Most people who finance a home will wrap their homeowners insurance into their monthly mortgage payment. This creates a surprise for some house hunters who use online mortgage calculators to figure out how much they can afford.
Because most of those online tools calculate only principal and interest and don’t account for other things that affect a monthly mortgage payment, such as homeowners insurance and property taxes. By knowing a little more about some caveats of insurance, though, you can make a better financial decision when shopping for a home.
While a plethora of things exist that influence how much you will pay in premiums, such as the deductible, previous claims, etc., we will focus only on three easy-to-remember areas that we’ve found commonly slip the mind of those shopping for a home: construction materials, age and location. *Remember this article is aimed at helping you to realize a lot of factors can affect your monthly mortgage payment – please consult a licensed insurance agent for details and when shopping and getting quotes for insurance.*
Homes mainly made from wood will typically carry higher insurance premiums than ones built from brick. In fact, a masonry house will almost always carry lower insurance than a structure built from flammable materials — all things else being equal.
A reliable resource to check a building’s makeup is its respective county’s property appraiser Web site. In addition to listing whether the house has a concrete frame, it should also publish the type of roof, interior walls, air conditioning and much more. Call us at 813-707-6200 if you have questions or need help with this.
Age is important, too. Older homes typically have older roofs, electrical systems and plumbing, among other things. Insurance underwriters can view this as risky, raising the cost of insurance.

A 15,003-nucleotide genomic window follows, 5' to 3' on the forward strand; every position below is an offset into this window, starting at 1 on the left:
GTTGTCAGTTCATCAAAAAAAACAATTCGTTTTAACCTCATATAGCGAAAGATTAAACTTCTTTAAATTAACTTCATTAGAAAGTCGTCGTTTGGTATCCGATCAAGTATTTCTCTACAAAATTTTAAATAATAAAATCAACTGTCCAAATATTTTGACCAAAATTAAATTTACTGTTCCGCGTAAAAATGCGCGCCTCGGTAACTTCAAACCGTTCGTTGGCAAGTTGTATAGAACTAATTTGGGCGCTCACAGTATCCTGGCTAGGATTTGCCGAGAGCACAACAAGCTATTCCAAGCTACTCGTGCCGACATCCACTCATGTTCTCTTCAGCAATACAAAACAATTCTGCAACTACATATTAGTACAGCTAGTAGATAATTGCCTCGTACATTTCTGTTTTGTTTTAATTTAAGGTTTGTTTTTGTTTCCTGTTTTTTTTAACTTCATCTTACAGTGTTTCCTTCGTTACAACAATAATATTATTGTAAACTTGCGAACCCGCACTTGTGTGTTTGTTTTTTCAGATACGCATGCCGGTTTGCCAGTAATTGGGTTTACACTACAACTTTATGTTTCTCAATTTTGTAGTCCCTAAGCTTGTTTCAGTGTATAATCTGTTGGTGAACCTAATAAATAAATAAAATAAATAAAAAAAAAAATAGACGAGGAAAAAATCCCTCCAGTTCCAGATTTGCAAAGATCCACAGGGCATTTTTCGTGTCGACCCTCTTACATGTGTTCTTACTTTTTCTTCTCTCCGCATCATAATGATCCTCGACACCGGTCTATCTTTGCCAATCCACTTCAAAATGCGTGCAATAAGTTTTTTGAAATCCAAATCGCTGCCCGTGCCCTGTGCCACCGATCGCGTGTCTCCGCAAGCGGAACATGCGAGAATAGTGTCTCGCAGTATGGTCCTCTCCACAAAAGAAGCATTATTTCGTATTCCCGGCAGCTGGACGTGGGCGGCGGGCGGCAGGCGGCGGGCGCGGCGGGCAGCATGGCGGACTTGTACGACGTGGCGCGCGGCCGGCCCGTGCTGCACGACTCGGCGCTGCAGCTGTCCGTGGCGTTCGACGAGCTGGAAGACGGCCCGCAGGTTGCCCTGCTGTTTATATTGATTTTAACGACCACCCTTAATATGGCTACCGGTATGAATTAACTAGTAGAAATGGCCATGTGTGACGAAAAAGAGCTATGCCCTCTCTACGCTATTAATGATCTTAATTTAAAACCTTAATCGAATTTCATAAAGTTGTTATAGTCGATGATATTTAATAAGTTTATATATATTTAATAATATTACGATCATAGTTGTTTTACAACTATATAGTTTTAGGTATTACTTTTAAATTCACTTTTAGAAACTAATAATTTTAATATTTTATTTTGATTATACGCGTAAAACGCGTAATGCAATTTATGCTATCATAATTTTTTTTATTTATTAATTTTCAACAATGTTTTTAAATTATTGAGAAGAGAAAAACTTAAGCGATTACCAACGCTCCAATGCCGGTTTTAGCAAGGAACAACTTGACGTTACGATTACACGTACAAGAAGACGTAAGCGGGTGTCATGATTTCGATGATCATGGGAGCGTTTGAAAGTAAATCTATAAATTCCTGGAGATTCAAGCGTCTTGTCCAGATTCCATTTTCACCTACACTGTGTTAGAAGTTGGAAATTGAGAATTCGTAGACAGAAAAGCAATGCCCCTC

In real estate, there is an age-old adage, “Location, location, location.” It also holds true for insurance. Obviously, a home that is in a flood zone will need a flood-insurance policy in addition to homeowners insurance. Other things to consider about location include, but are not limited to, the crime rate and the building costs in the area. You can check the crime rate by reading the FBI’s “Uniform Crime Report,” a yearly report that breaks down the numbers for violent crime and property crime in your area.
We could go on and on, and insurance isn’t the only cost to be considered when figuring out how much you can afford to spend on a house. Property taxes, credit score and many other things can come into play. Our team is diverse with experience in credit repair, title, real estate and the list goes on. Call us at 813-707-6200 if you need any help with figuring out how much you can afford for a monthly mortgage payment.